Trucks and backhoes and earth movers of different sizes are used daily, along with hand tools and snow removal equipment.  As in life outside the cemetery, machines break down and need to be repaired or replaced at some pretty hefty price tags.  There are many different skill levels needed to keep it all going.  Tim McClure, superintendent, and Jeremy Grant, assistant superintendent, work with a crew of permanent workers, and in the spring, summer and fall the work force doubles to help keep pace with the never-ending job of grass cutting and trimming.

Add to all of the daily tasks, the grounds crew is responsible for setting flush markers and foundations for upright monuments, along with the setting of those monuments.  This is backbreaking work and must be handled with care and precision.

At Calumet Park, the grounds crew helps to take care of ground maintenance at our three funeral homes, as well as building maintenance on three funeral homes, two crematories and a massive office/administration building.  Clean-up after storms, including downed trees and branches, along with continuous sweeps of the cemetery to empty waste cans, is part of the daily routine.

Many times, the people in green shirts deal with complaining family members when a marker is not at the level that they want it to be. An expensive and time-consuming part of running the cemetery is keeping up with this concern.  Calumet Park Cemetery offers free leveling of markers by simply stopping at the office to write up a work order.  It is financially impossible to raise and level every marker even once per year, and even if you did spend the millions it would take to do so, the initial markers would have sunk again or have grass go over them.

Throughout the year, Calumet Park has many community-oriented events, from Memorial Weekend to Butterfly Release program to 5k runs to Veterans Day activity to Fishing for Memories programs to fireworks. Who else but the grounds crew is there to set up what needs setting up, to control traffic, to ensure proper reverence is paid to those interred here and to make safe all who attend.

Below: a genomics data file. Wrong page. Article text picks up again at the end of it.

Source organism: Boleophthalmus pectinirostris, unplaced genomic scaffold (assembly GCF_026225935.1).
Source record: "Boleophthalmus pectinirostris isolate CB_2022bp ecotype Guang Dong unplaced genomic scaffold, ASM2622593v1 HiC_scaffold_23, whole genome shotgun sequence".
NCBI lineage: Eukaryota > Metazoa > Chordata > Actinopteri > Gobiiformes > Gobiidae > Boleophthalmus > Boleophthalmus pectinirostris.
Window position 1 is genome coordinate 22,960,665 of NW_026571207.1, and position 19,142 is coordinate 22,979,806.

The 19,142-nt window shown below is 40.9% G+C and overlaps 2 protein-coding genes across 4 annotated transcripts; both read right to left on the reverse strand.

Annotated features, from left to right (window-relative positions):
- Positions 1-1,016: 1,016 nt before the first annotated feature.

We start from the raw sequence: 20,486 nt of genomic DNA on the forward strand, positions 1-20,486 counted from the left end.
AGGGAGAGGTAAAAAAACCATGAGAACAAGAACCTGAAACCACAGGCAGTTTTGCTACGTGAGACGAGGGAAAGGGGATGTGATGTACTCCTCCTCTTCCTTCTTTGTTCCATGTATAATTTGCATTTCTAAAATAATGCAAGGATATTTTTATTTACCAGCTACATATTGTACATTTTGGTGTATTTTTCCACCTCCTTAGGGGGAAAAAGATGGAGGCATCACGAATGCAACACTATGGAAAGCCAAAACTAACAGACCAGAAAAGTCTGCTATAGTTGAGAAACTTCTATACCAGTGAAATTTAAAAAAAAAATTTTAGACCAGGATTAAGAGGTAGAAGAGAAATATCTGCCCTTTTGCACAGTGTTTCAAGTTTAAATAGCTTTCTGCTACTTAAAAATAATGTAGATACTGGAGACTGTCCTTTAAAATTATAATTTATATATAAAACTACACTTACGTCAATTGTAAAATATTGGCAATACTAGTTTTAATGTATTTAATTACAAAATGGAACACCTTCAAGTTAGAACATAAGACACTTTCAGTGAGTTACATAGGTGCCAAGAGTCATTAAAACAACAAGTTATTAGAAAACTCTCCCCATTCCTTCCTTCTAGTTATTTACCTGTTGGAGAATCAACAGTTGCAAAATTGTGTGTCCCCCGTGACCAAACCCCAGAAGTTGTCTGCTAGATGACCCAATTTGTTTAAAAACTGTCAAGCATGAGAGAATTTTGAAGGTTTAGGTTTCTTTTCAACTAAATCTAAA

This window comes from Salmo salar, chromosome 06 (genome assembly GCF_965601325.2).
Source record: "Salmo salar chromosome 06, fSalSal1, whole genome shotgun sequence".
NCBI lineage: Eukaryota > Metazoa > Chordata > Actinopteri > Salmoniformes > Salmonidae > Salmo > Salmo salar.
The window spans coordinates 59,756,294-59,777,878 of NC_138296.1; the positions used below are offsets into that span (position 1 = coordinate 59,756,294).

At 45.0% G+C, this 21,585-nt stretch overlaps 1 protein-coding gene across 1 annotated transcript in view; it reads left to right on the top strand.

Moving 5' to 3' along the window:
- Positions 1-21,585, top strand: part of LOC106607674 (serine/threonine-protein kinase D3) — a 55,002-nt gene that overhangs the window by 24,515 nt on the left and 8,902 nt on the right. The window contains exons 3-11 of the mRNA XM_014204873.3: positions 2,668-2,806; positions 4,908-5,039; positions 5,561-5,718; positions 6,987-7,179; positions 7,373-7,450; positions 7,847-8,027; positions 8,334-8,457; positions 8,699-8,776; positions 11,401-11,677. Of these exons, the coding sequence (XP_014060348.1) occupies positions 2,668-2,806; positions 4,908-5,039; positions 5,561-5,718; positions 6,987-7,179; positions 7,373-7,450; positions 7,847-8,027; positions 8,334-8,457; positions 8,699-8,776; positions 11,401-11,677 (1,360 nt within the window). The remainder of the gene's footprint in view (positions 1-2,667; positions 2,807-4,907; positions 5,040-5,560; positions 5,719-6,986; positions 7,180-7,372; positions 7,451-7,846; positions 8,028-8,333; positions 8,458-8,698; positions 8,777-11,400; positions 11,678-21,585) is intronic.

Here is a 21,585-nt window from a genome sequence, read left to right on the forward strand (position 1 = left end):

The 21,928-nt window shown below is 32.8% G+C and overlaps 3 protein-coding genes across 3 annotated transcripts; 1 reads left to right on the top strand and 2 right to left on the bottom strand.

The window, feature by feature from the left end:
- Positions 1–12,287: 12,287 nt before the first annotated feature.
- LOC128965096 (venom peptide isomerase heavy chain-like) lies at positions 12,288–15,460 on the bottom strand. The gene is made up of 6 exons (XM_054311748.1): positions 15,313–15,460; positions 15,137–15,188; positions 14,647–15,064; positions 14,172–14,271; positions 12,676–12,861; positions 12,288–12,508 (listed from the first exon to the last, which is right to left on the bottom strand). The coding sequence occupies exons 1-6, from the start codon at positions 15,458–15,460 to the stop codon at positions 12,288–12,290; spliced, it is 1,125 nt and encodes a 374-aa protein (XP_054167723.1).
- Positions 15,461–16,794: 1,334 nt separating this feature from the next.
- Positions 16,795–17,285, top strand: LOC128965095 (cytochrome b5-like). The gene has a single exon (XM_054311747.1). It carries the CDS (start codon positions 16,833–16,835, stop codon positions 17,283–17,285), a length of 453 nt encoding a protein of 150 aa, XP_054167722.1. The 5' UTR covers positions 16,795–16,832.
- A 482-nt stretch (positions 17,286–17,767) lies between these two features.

So, the purpose of this story is that these men and women work extremely hard and extremely conscientiously for the benefit of every family that chooses Calumet Park as their final resting place.  As I write these words, the heat index in the region is 110 degrees.  The team sweats it off, drinks a lot of water, and work on as your servant.  In winter, with windchills last year as low as 40 degrees below zero, burials still needed to be made, snow still needed to be removed, trash still needed to be cleared and so on and so on.

The old saying of walk in another man’s shoes before you criticize their work hold true in the case of the grounds crew.  I totally appreciate the hard labor and success this team of worthy people exercise on a daily basis (5.5 days per week). So, when you see one of the workers out in any and all kinds of weather, it is okay for you to thank them and what the heck, offer them a bottle of cold water if you have one to spare.   They are working for each and every person and their families that elect to use Calumet Park and all affiliates.

Lastly, without you as trusted and loyal families, there would be no need for any of us inside the gates of Calumet Park to even show up for work.  So, we thank you for your patronage.